Sverre Knut Johansen: Earth From Above
Craig Padilla: Heaven Condensed
With Earth From Above and Heaven Condensed, a new addition to the Spotted Peccary roster and a member of long-standing make excellent contributions to the label's discography. Norwegian musician Sverre Knut Johansen is the new face, but he brings to the release an impressive back-catalogue and decades of experience as an electronic producer. Releases such as Distant Shore and The Source of Energy extend back to the ‘90s, whereas a more recent album of note is 2013's Planets (all three of them Origo Sound releases).
Earth From Above, Johansen's maiden voyage on Spotted Peccary Music, lives up to its titular promise in presenting a symphonic-electronic set of encompassing stylistic range and scope. Yes, there are ambient elements in play, but the aggressive spirit and declamatory tone of Johansen's music put considerable distance between the album material and ambient proper. By way of example, the combination of beat-driven animation, ambient guitar textures, and synth washes in “Flying Birds” more calls to mind the expansive vision of David Torn's Cloud About Mercury than the retiring quietude of Music For Airports.
With twelve tracks alternating between moods and styles over the course of the album's sixty-seven minutes, Earth From Above assumes the character of an instrumental suite or song-cycle. Mood shifts, such as the one from the robust attack of “Flying Birds” to the melancholy contemplation of “Lost,” occur repeatedly and lend the recording something of a travelogue feel. With a muscular beat pattern powering its dynamic synth flourishes, “Frozen Sky” assumes the character of a full-band production, even though Johansen's the only one involved. Such sleight-of-hand is commonplace these days, but convincing simulations such as this one don't render the feat any less impressive.
A luscious array of musical and extra-musical sounds unites in the service of Johansen's vision, with the composer's electronic instruments, synthesizers, percussion, and guitar samples abetted by the guitar textures of guest artist David Helpling. An occasional chilliness emerges from the music to remind us that Johansen hails from the northern-central Helgeland region of Norway, just below the arctic circle, but there are moments of warmth, too. If there's a misstep, it's “#connecting#landscapes” for veering too far into an electronica style that by 2016 standards sounds dated, but such a lapse is offset by the stirring beauty of the closing “Found.” One shouldn't lose sight of the fact that, despite its oft-ethereal tone, the album's focus is earth, not the heavens, and in that regard it's only natural that a planet resplendent in vegetation and animal life should be evoked by the material. Earth From Above pulsates with barely contained energy, yet Johansen also does an effective job of balancing exuberance and control throughout this refined recording.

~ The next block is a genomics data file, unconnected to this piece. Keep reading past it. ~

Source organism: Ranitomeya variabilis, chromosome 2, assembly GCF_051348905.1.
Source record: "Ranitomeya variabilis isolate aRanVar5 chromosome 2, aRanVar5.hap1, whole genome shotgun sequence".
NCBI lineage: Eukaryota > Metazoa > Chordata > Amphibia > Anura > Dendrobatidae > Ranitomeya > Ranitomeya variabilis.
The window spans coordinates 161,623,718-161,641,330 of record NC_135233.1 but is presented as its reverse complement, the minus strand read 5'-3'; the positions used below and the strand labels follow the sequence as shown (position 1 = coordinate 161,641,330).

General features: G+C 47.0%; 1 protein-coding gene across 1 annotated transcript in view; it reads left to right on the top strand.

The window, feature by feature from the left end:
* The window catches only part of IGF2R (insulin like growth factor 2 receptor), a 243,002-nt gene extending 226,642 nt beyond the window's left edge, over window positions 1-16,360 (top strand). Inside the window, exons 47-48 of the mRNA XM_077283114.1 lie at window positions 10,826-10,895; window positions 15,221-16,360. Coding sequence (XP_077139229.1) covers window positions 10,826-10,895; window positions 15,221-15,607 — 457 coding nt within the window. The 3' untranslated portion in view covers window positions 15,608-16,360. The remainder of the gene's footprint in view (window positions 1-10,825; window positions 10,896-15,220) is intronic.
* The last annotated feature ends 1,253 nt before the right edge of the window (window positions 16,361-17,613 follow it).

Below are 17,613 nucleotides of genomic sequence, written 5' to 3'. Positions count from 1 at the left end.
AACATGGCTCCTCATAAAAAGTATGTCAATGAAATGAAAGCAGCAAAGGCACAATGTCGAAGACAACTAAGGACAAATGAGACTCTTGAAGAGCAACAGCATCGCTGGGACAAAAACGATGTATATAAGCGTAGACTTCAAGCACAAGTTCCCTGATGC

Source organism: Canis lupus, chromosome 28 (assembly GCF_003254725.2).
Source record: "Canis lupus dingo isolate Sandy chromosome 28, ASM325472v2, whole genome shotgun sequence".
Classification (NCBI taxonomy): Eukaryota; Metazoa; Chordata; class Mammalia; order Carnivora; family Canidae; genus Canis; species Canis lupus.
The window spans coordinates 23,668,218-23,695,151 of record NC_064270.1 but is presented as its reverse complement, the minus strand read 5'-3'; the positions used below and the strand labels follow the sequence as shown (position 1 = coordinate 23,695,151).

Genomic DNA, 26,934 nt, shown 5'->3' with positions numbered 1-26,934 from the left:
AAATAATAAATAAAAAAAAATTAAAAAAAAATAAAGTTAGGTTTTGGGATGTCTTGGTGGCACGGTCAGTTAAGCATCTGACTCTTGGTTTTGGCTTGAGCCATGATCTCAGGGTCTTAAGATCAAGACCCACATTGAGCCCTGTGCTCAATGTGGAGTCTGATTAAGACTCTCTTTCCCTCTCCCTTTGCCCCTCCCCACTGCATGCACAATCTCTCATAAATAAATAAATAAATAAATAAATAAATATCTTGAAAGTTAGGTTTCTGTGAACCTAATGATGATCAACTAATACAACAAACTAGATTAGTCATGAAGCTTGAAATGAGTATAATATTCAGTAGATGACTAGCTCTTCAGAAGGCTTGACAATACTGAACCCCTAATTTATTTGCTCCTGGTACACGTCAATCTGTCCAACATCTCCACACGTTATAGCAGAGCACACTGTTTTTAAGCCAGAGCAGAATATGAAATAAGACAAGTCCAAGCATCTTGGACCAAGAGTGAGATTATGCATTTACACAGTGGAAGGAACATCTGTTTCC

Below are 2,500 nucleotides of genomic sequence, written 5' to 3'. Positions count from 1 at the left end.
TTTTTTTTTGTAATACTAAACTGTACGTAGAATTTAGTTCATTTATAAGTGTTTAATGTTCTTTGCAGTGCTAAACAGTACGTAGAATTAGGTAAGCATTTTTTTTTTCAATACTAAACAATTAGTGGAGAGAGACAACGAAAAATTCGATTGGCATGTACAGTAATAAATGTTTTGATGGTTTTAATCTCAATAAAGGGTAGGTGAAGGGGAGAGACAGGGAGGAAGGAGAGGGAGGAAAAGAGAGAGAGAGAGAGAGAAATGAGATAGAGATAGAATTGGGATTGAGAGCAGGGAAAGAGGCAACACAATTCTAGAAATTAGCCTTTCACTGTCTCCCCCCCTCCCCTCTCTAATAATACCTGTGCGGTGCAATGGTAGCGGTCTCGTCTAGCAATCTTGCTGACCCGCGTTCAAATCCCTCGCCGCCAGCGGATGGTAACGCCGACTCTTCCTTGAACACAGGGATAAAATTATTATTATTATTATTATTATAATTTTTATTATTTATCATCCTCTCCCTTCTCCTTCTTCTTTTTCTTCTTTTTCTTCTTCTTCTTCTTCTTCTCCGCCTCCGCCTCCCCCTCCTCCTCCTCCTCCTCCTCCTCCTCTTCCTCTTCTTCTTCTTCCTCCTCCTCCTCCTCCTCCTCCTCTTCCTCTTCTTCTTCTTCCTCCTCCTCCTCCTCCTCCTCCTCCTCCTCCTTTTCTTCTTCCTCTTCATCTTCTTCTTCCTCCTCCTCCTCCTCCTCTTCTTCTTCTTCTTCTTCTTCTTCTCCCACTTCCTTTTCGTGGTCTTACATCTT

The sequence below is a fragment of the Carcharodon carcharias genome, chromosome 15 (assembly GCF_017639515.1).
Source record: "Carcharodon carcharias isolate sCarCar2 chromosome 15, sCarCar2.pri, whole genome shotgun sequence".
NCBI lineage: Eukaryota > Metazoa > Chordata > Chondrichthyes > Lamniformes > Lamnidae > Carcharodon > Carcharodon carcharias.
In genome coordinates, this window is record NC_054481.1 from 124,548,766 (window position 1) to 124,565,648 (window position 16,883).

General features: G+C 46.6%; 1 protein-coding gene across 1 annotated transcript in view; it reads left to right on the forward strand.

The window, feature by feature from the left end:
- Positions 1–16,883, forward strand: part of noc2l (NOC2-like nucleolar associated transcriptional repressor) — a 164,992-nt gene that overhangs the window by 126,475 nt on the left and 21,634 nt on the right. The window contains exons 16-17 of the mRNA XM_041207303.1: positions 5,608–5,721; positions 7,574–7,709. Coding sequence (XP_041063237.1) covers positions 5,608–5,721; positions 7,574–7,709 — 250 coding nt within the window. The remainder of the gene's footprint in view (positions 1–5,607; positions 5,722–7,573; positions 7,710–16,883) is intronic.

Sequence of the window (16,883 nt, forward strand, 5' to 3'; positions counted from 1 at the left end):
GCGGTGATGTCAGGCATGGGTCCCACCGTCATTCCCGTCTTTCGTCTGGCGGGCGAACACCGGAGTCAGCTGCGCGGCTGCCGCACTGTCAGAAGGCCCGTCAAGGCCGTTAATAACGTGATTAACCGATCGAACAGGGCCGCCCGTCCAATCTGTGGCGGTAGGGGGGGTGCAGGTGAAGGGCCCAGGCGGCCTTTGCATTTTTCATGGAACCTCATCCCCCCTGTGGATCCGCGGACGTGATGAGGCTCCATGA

To a greater degree than Johansen, Craig Padilla's drawn to large-scale soundsculpting on his latest solo release. Presented in the form of a four-part work, Heaven Condensed juxtaposes two comparatively short pieces and two twenty-eight-minute behemoths on the seventy-four-minute recording. Padilla's been with Spotted Peccary for fourteen years, during which time he's released ten albums (including Heaven Condensed) on the label, and has issued more than forty releases over the course of his career. To say that he's an experienced hand at crafting electronic soundscapes is clearly a huge understatement.
Drawing for inspiration from pioneers such as Klaus Schulze, Vangelis, and Tangerine Dream, Padilla demonstrates a remarkable ability to maintain the coherence and over-arching structure of a setting for the full measure of its half-hour duration. Working with synthesizers (analog and digital), sequencers, and samplers, he uses the concept of Heaven as a creative catalyst for bringing abstract visions into physical form in real-time. While beats are absent, the music isn't without forward momentum, and Padilla shapes the material so that a constant flow is present, a flow sometimes abetted by a sequencer pattern. One of things that Padilla excels at in particular is effecting smooth transitions from one moment to the next; in fact, they happen so seamlessly, one hardly notices them until a conscious effort is made to monitor the music's unfolding.Representative of the project's tone, the title track conjures the image of a celestial paradise where silken synth washes and gentle atmospheric sparkle strengthen the impression of peace and tranquility. Such a presentation is more than a little seductive, and it doesn't take much for the listener to willingly surrender to the soothing placidity Padilla's slow-motion reveries offer. That doesn't rule out an occasional episode of turbulence finding its way into the material, but when it does it's never so extreme that it floods the material completely with darkness. Equally transfixing is the second long-form setting, “Heavenly Sails,” which trumps the other in the grandiosity department. It's about as deep and glorious a plunge into space-ambient as you've probably experienced in many a light year.